Kill A Mockingbird Themes

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Delaney Drewes Literature 8A 3/12/18 To Kill a Mockingbird Lee, Harper. To Kill a Mockingbird. New York: Grand Central,1982. Scout and Jem live in Maycomb with their dad, Atticus, and their cook, Calpurnia. They spend their summers with Dill. Jem, Scout, and Dill are all interested and fascinated by the Radley Place and Boo Radley. When they were younger, the only problems they had were school and finding Boo Radley. As they become older, they see the realities of the world, handle court cases, and deal with growing up in general. To Kill a Mockingbird takes place in Maycomb, Alabama, in the 1930’s. Maycomb is described as an “old town, but a tired old town” (Lee 6). It is small and has a lot of gossip spread by the town’s people. Maycomb is very welcoming with nice people in it. Maycomb consist of the Radley Place, Finch's Landing, Ewell’s house, and the Court House. The Radley Place is fascinating to the kids since none of them have seen Boo or any of the residents in the house. The Radley Place was “once white with a deep front porch and…show more content…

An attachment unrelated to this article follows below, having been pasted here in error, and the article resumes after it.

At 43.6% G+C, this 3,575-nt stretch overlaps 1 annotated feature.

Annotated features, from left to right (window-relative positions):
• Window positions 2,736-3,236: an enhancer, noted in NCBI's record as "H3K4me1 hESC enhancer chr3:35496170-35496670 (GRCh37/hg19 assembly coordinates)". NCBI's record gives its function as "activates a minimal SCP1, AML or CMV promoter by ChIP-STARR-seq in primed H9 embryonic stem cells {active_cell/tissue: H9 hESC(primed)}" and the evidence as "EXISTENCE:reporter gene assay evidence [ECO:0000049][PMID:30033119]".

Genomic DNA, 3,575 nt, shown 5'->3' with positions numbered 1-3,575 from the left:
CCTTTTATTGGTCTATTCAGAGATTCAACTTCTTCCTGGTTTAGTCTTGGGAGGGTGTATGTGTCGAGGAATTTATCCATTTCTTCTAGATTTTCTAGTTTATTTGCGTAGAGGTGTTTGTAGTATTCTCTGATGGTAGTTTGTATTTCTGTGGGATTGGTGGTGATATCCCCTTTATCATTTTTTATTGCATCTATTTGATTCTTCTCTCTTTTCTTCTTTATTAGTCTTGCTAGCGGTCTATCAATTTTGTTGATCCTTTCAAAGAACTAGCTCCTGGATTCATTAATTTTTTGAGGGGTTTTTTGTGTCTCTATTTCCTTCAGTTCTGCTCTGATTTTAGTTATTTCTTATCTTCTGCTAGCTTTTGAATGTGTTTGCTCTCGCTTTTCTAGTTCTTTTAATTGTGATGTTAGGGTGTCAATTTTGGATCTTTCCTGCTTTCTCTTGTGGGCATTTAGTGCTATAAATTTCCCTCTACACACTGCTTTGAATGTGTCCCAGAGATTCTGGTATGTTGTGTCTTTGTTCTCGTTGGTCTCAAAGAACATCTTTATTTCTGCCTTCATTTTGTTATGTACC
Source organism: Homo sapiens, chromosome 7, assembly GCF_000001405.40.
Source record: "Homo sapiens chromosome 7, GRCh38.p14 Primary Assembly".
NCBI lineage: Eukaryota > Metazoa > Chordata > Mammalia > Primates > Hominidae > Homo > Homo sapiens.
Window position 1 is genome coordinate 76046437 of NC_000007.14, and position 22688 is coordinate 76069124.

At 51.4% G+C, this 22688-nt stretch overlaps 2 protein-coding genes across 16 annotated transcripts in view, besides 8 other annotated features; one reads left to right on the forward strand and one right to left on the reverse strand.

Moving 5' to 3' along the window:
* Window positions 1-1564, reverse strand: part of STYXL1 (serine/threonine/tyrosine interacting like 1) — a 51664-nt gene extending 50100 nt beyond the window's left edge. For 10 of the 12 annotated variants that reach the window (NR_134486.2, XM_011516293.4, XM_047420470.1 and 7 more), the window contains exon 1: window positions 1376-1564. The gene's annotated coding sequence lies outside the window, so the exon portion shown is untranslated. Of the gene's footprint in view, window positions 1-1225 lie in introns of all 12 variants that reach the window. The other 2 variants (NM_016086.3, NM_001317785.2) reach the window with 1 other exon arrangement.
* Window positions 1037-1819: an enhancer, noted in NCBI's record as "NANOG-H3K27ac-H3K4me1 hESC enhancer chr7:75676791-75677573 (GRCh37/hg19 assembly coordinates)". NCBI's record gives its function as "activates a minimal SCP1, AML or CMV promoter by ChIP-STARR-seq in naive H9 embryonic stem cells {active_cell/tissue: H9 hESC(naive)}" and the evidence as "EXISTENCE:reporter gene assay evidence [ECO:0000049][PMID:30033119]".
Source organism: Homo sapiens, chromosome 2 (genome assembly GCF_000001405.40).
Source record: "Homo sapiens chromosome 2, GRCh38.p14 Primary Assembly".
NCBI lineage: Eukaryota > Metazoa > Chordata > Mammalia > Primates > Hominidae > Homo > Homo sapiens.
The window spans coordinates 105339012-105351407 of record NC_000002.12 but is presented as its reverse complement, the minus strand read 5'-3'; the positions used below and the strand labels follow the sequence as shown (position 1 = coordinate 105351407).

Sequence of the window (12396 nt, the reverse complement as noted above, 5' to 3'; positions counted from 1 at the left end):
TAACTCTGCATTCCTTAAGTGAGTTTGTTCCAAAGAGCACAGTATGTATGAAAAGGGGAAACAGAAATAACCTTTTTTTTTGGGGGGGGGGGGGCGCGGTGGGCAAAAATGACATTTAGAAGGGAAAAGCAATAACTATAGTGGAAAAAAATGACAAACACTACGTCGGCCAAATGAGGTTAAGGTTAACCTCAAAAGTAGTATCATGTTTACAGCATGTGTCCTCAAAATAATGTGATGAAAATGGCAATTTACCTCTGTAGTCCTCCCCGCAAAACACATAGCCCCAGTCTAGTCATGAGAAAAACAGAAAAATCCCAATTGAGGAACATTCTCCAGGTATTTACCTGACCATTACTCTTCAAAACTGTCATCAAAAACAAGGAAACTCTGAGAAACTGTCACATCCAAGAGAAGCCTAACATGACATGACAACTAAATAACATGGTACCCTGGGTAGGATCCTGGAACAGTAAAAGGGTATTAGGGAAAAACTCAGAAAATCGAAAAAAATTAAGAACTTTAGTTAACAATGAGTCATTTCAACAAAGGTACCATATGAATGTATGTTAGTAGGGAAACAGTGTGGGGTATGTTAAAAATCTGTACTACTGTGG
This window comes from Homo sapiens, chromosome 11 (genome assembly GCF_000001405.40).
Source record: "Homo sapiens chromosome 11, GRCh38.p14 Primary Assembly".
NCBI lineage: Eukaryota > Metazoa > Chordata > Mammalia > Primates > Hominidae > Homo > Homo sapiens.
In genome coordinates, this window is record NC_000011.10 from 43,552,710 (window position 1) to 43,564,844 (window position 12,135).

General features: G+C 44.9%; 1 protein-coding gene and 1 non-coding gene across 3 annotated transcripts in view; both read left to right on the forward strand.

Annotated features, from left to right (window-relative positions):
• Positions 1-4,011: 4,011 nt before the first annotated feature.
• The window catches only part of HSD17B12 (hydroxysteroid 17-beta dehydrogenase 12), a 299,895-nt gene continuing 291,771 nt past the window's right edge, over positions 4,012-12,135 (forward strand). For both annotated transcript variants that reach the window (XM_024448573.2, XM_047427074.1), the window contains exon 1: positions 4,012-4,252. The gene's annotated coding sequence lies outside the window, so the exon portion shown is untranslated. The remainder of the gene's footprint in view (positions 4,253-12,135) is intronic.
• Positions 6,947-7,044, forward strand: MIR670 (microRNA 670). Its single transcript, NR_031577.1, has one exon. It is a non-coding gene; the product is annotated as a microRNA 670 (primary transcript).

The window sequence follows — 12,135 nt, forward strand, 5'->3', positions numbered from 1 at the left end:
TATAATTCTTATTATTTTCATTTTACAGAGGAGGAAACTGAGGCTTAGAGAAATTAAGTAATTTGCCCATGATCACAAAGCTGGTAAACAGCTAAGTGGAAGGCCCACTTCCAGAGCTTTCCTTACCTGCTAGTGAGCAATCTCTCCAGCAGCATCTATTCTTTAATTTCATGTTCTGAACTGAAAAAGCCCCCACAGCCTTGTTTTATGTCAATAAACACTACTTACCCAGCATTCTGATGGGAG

Maycomb is a very racist town, but Atticus is not racist and stands up for Tom Robinson, a colored man accused of rape. In the court case, most people believe Tom did rape Mayella just because he is colored. Atticus knows this is wrong and says, “The evil assumption- all Negroes lie, that all Negroes are basically immoral beings, that all Negro men are not to be trusted around our women”, but after that, Atticus says, “and the truth is this: some Negroes lie, some Negroes are immoral, some Negro men are not to be trusted around women” (Lee 273). Atticus also represents equality. Although he knows not everyone is equal, as an example, some are smarter than others and some get paid more, Atticus does know “there is one way in this country in which all men are created equal- there is one human institution” (Lee
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